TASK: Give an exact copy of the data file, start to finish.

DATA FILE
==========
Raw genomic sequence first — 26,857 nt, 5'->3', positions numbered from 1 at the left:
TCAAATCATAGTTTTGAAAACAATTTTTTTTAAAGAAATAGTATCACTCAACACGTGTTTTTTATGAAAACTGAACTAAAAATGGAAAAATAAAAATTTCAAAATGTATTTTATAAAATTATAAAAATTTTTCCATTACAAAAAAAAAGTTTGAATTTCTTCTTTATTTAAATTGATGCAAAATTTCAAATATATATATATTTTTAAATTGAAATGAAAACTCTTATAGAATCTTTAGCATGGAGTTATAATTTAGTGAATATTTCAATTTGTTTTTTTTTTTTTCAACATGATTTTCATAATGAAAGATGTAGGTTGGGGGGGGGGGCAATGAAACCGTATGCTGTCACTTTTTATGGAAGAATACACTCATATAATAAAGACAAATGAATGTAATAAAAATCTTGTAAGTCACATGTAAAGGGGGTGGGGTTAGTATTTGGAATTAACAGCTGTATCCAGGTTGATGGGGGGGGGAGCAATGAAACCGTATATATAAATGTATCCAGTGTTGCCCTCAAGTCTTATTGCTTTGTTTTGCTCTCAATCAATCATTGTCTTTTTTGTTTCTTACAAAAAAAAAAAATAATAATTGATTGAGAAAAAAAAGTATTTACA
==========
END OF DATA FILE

Raw genomic sequence first — 26,857 nt, 5'->3', positions numbered from 1 at the left:
TCAAATCATAGTTTTGAAAACAATTTTTTTTAAAGAAATAGTATCACTCAACACGTGTTTTTTATGAAAACTGAACTAAAAATGGAAAAATAAAAATTTCAAAATGTATTTTATAAAATTATAAAAATTTTTCCATTACAAAAAAAAAGTTTGAATTTCTTCTTTATTTAAATTGATGCAAAATTTCAAATATATATATATTTTTAAATTGAAATGAAAACTCTTATAGAATCTTTAGCATGGAGTTATAATTTAGTGAATATTTCAATTTGTTTTTTTTTTTTTCAACATGATTTTCATAATGAAAGATGTAGGTTGGGGGGGGGGGCAATGAAACCGTATGCTGTCACTTTTTATGGAAGAATACACTCATATAATAAAGACAAATGAATGTAATAAAAATCTTGTAAGTCACATGTAAAGGGGGTGGGGTTAGTATTTGGAATTAACAGCTGTATCCAGGTTGATGGGGGGGGGAGCAATGAAACCGTATATATAAATGTATCCAGTGTTGCCCTCAAGTCTTATTGCTTTGTTTTGCTCTCAATCAATCATTGTCTTTTTTGTTTCTTACAAAAAAAAAAAATAATAATTGATTGAGAAAAAAAAGTATTTACA